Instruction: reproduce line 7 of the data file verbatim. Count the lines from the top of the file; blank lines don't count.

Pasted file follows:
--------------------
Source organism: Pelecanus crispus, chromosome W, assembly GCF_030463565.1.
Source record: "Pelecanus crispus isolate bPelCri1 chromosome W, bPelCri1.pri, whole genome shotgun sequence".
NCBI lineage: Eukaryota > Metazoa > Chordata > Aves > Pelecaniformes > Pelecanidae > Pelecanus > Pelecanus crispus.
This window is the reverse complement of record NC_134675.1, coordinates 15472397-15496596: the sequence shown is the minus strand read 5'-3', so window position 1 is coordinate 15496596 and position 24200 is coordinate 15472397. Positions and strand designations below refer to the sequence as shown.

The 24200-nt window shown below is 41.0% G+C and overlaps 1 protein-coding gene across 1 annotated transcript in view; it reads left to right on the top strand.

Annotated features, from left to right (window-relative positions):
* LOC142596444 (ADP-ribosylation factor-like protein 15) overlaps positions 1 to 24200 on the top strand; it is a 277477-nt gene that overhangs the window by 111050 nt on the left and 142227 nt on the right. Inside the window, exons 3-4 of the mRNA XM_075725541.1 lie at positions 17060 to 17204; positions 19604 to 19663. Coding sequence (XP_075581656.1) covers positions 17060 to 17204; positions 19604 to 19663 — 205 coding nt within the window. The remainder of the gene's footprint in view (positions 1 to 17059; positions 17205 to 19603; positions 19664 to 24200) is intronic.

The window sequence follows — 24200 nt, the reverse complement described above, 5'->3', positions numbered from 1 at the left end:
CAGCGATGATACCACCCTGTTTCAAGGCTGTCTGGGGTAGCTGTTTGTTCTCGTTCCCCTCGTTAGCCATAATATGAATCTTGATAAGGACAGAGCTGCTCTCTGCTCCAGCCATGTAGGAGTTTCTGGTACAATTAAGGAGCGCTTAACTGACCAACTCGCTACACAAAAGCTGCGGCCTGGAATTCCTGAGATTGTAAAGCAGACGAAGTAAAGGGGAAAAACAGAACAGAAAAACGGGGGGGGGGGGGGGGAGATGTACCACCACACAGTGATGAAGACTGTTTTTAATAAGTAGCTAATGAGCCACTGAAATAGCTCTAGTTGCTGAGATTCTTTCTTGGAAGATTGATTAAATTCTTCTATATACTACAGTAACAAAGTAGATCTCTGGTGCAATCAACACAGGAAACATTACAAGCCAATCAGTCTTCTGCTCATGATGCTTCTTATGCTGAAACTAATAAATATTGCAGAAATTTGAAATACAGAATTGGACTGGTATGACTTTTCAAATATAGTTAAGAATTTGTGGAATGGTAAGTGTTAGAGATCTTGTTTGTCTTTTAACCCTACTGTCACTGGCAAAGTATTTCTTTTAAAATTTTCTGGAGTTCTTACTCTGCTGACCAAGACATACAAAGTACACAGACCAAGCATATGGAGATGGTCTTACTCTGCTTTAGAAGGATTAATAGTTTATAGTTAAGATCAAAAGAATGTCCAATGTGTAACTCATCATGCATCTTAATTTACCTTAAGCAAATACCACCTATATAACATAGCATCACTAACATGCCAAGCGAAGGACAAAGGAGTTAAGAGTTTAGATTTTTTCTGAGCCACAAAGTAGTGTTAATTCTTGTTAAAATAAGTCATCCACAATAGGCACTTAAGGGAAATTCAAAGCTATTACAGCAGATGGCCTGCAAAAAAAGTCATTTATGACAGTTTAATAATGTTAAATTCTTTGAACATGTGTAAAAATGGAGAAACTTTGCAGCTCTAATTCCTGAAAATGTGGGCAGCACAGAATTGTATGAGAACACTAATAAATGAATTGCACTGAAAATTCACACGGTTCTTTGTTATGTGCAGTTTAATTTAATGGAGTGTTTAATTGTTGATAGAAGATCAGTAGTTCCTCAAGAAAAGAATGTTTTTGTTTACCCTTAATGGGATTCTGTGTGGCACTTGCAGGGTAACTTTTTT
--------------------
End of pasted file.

* LOC142596444 (ADP-ribosylation factor-like protein 15) overlaps positions 1 to 24200 on the top strand; it is a 277477-nt gene that overhangs the window by 111050 nt on the left and 142227 nt on the right. Inside the window, exons 3-4 of the mRNA XM_075725541.1 lie at positions 17060 to 17204; positions 19604 to 19663. Coding sequence (XP_075581656.1) covers positions 17060 to 17204; positions 19604 to 19663 — 205 coding nt within the window. The remainder of the gene's footprint in view (positions 1 to 17059; positions 17205 to 19603; positions 19664 to 24200) is intronic.